A DOCTOR from Bolton has seen his name cleared following a two-and-a-half year legal wrangle over an arrest.

Problems began for Dr Olajide Ogunjimi after police attended his home in June 2018 over an unspecified matter.

Dr Ogunjimi was said to be co-operative with two response officers at first, a fitness to practice hearing before the Medical Practitioners Tribunal Service (MPTS) was told.

But he walked upstairs to make a mobile phone call, partway through their discussions, which led to the situation escalating, the MPTS panel heard.

One of the officers asked him to end the call and when he failed to comply she went to handcuff him.

Dr Ogunjimi is said to have pulled his hand away and resisted, pulling on one of the officer's fingers, before he was incapacitated with a CS spray and arrested.

The doctor admitted all the elements surrounding the arrest - but insisted the officers had used 'unreasonable' and disproportionate force during his detention.

Terence Rigby, for the General Medical Council, said Dr Ogunjimi's actions, in resisting arrest, amounted to professional misconduct.

Philip Bown, counsel for Dr Ogunjimi, told the hearing his client's behaviour 'in the heat of the moment' while in pain and a state of shock, could be considered 'lawful and excusable'. he doctor was also not charged with any criminal offence in relation to his arrest.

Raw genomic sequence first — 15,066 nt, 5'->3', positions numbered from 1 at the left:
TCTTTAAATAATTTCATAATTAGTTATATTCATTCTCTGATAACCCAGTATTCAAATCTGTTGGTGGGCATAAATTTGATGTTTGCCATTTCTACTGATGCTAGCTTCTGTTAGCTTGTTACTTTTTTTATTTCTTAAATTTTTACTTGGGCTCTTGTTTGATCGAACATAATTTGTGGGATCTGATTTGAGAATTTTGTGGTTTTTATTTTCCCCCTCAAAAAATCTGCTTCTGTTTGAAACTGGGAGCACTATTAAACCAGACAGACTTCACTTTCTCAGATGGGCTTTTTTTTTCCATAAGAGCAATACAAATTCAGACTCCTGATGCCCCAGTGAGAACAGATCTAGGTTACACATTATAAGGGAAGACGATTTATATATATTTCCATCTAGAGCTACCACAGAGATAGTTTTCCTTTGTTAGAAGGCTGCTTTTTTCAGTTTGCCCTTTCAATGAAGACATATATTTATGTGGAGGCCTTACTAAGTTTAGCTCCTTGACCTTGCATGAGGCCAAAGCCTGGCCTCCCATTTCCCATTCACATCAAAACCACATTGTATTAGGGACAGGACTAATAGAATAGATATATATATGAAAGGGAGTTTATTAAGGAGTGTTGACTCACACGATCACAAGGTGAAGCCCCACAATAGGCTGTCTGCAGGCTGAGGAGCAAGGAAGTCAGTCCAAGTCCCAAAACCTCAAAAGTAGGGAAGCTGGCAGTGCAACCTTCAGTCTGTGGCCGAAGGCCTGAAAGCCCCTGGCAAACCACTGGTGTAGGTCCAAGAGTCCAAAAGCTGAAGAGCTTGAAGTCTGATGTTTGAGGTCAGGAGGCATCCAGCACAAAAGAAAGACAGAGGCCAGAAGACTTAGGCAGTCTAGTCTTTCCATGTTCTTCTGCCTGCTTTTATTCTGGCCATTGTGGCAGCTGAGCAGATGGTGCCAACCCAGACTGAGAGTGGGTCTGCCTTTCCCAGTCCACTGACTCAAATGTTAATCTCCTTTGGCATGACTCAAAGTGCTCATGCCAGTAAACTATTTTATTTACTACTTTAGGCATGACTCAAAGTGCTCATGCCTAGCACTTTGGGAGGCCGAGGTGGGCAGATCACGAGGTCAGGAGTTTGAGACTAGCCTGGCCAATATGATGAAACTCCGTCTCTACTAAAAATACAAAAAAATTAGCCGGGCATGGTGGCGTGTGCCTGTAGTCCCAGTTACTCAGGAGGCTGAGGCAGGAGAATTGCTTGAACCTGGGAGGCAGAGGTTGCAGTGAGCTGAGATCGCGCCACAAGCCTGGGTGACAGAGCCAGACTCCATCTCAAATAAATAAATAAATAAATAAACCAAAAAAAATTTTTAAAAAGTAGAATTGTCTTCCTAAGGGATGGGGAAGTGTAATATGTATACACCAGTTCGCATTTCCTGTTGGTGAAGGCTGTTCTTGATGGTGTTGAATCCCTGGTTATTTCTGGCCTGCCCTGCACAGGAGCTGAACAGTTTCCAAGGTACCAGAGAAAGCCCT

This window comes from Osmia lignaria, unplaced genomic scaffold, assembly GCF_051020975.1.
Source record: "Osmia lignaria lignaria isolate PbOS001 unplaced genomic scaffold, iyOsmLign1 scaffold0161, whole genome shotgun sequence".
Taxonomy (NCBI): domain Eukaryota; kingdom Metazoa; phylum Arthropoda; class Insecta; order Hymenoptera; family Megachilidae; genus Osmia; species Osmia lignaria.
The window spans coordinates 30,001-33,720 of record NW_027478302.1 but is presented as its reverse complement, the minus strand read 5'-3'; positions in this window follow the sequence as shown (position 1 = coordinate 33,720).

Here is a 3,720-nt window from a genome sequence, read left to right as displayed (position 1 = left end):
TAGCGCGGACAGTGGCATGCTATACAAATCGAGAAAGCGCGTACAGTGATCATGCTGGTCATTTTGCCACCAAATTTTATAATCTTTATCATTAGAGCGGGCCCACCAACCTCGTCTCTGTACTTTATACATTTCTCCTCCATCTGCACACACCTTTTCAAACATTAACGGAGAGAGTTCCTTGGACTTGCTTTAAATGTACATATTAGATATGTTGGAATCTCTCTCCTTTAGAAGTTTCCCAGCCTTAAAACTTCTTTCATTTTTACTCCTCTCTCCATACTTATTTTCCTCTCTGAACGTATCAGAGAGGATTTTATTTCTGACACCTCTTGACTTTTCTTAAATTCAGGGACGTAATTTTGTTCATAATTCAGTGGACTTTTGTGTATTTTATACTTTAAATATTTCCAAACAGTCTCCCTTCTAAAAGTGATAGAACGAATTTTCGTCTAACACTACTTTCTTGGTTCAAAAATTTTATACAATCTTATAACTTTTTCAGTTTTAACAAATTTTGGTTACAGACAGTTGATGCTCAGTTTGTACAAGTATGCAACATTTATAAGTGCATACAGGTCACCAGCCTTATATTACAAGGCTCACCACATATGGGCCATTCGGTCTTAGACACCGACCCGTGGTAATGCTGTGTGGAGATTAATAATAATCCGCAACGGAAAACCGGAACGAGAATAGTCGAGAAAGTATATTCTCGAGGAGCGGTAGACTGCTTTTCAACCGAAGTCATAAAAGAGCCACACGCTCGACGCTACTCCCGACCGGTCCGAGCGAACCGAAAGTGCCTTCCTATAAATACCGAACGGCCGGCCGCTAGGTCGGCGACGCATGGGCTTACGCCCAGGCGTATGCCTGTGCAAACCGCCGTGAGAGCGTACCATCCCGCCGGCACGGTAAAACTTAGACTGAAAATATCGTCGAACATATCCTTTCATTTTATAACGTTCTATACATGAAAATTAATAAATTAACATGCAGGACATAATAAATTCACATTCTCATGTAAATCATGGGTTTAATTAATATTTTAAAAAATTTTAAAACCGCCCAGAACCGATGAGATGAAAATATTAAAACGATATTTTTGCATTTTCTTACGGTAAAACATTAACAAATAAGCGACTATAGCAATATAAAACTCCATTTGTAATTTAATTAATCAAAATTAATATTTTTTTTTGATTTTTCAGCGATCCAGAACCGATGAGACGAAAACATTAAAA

Dismissing the misconduct allegations, MPTS panel chairman David McLean said while the officers acted reasonably until they reached the doctor's bedroom, their subsequent use of force could be regarded as "heavy-handed".

He added: "In reality, he was shocked and distressed by the events unfolding, and he reacted while he was in that state of shock. He was in a unique situation, which he had not been in before and is unlikely to be in again, and reacted in a way which, with the benefit of hindsight, he wishes he had not."

The three-strong panel also declined to issue a warning in the case of Dr Ogunjimi, who was a speciality trainee in acute medicine and a University of Central Lancs lecturer at the time.

"This was an isolated incident about which Dr Ogunjimi had expressed genuine regret and indicated that he would act differently in the future, and he has provided appropriate testimonials," added Mr McLean.